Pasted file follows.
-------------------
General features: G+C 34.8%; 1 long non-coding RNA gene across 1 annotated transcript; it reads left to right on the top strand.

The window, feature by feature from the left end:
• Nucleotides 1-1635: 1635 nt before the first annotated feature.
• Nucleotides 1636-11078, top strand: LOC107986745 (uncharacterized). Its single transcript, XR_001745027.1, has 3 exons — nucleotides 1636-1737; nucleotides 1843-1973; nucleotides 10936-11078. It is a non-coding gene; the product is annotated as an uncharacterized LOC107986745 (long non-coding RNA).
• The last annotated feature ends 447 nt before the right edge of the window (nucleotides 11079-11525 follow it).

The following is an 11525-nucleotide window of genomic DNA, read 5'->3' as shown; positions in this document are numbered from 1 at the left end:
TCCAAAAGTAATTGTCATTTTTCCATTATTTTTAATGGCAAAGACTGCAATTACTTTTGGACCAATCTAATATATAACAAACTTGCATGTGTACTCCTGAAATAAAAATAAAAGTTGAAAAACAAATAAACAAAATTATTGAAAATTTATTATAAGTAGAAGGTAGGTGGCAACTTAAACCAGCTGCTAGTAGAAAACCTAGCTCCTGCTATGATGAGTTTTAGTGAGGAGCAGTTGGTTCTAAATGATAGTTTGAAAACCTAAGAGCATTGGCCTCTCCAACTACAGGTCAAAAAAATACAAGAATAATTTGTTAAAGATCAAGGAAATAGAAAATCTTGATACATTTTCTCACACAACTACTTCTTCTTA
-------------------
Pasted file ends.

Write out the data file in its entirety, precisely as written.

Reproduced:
General features: G+C 34.8%; 1 long non-coding RNA gene across 1 annotated transcript; it reads left to right on the top strand.

The window, feature by feature from the left end:
• Nucleotides 1-1635: 1635 nt before the first annotated feature.
• Nucleotides 1636-11078, top strand: LOC107986745 (uncharacterized). Its single transcript, XR_001745027.1, has 3 exons — nucleotides 1636-1737; nucleotides 1843-1973; nucleotides 10936-11078. It is a non-coding gene; the product is annotated as an uncharacterized LOC107986745 (long non-coding RNA).
• The last annotated feature ends 447 nt before the right edge of the window (nucleotides 11079-11525 follow it).

The following is an 11525-nucleotide window of genomic DNA, read 5'->3' as shown; positions in this document are numbered from 1 at the left end:
TCCAAAAGTAATTGTCATTTTTCCATTATTTTTAATGGCAAAGACTGCAATTACTTTTGGACCAATCTAATATATAACAAACTTGCATGTGTACTCCTGAAATAAAAATAAAAGTTGAAAAACAAATAAACAAAATTATTGAAAATTTATTATAAGTAGAAGGTAGGTGGCAACTTAAACCAGCTGCTAGTAGAAAACCTAGCTCCTGCTATGATGAGTTTTAGTGAGGAGCAGTTGGTTCTAAATGATAGTTTGAAAACCTAAGAGCATTGGCCTCTCCAACTACAGGTCAAAAAAATACAAGAATAATTTGTTAAAGATCAAGGAAATAGAAAATCTTGATACATTTTCTCACACAACTACTTCTTCTTA